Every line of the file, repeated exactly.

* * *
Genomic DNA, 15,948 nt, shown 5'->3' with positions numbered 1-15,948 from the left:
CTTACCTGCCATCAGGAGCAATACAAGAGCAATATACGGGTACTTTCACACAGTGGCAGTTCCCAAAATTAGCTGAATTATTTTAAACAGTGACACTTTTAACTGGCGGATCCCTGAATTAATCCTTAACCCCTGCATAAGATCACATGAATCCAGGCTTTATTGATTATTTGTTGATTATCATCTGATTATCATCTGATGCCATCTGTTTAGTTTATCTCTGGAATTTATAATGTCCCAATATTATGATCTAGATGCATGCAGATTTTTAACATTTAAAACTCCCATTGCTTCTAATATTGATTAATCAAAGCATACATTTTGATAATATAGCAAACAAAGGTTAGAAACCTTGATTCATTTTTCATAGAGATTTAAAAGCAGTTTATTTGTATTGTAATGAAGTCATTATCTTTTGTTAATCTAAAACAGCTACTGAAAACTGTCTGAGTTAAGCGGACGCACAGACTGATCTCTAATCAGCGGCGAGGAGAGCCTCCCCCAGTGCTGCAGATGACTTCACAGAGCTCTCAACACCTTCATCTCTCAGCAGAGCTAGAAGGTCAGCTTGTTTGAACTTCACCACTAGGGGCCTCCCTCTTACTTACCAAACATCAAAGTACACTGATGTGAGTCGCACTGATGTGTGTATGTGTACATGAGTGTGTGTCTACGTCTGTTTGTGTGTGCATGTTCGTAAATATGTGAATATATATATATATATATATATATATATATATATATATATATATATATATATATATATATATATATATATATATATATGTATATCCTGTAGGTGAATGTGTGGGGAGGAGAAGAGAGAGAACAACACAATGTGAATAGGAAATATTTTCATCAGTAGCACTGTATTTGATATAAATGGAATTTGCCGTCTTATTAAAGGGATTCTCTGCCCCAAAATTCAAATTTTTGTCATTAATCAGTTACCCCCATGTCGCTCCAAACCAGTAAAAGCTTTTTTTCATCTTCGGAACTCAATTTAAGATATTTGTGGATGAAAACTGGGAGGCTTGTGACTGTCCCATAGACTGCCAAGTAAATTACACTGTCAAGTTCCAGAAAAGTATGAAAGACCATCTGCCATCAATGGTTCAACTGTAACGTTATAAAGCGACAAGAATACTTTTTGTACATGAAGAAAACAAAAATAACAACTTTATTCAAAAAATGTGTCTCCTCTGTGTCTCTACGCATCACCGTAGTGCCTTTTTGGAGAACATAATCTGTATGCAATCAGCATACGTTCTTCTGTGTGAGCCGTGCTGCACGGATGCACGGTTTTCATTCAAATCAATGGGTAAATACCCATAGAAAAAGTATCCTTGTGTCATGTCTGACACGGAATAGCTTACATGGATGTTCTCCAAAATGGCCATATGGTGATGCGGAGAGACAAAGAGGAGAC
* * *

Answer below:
Genomic DNA, 15,948 nt, shown 5'->3' with positions numbered 1-15,948 from the left:
CTTACCTGCCATCAGGAGCAATACAAGAGCAATATACGGGTACTTTCACACAGTGGCAGTTCCCAAAATTAGCTGAATTATTTTAAACAGTGACACTTTTAACTGGCGGATCCCTGAATTAATCCTTAACCCCTGCATAAGATCACATGAATCCAGGCTTTATTGATTATTTGTTGATTATCATCTGATTATCATCTGATGCCATCTGTTTAGTTTATCTCTGGAATTTATAATGTCCCAATATTATGATCTAGATGCATGCAGATTTTTAACATTTAAAACTCCCATTGCTTCTAATATTGATTAATCAAAGCATACATTTTGATAATATAGCAAACAAAGGTTAGAAACCTTGATTCATTTTTCATAGAGATTTAAAAGCAGTTTATTTGTATTGTAATGAAGTCATTATCTTTTGTTAATCTAAAACAGCTACTGAAAACTGTCTGAGTTAAGCGGACGCACAGACTGATCTCTAATCAGCGGCGAGGAGAGCCTCCCCCAGTGCTGCAGATGACTTCACAGAGCTCTCAACACCTTCATCTCTCAGCAGAGCTAGAAGGTCAGCTTGTTTGAACTTCACCACTAGGGGCCTCCCTCTTACTTACCAAACATCAAAGTACACTGATGTGAGTCGCACTGATGTGTGTATGTGTACATGAGTGTGTGTCTACGTCTGTTTGTGTGTGCATGTTCGTAAATATGTGAATATATATATATATATATATATATATATATATATATATATATATATATATATATATATATATATATATATATATATATGTATATCCTGTAGGTGAATGTGTGGGGAGGAGAAGAGAGAGAACAACACAATGTGAATAGGAAATATTTTCATCAGTAGCACTGTATTTGATATAAATGGAATTTGCCGTCTTATTAAAGGGATTCTCTGCCCCAAAATTCAAATTTTTGTCATTAATCAGTTACCCCCATGTCGCTCCAAACCAGTAAAAGCTTTTTTTCATCTTCGGAACTCAATTTAAGATATTTGTGGATGAAAACTGGGAGGCTTGTGACTGTCCCATAGACTGCCAAGTAAATTACACTGTCAAGTTCCAGAAAAGTATGAAAGACCATCTGCCATCAATGGTTCAACTGTAACGTTATAAAGCGACAAGAATACTTTTTGTACATGAAGAAAACAAAAATAACAACTTTATTCAAAAAATGTGTCTCCTCTGTGTCTCTACGCATCACCGTAGTGCCTTTTTGGAGAACATAATCTGTATGCAATCAGCATACGTTCTTCTGTGTGAGCCGTGCTGCACGGATGCACGGTTTTCATTCAAATCAATGGGTAAATACCCATAGAAAAAGTATCCTTGTGTCATGTCTGACACGGAATAGCTTACATGGATGTTCTCCAAAATGGCCATATGGTGATGCGGAGAGACAAAGAGGAGAC